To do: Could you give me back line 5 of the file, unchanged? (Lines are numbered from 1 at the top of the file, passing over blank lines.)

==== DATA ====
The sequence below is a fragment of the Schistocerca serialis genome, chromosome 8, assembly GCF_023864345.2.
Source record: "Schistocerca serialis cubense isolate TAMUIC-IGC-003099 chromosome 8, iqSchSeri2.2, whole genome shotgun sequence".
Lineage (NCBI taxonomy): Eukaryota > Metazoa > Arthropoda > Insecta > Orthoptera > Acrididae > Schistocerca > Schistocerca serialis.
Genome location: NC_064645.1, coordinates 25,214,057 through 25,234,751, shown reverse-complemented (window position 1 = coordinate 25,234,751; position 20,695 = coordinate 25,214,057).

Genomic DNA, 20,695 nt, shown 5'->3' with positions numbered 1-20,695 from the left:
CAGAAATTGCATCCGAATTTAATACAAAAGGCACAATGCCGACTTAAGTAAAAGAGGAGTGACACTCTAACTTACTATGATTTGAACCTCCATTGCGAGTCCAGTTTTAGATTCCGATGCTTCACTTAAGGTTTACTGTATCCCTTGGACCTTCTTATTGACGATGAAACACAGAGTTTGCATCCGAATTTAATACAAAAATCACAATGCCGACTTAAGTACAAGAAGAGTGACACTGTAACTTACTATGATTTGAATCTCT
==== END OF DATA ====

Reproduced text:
Genomic DNA, 20,695 nt, shown 5'->3' with positions numbered 1-20,695 from the left: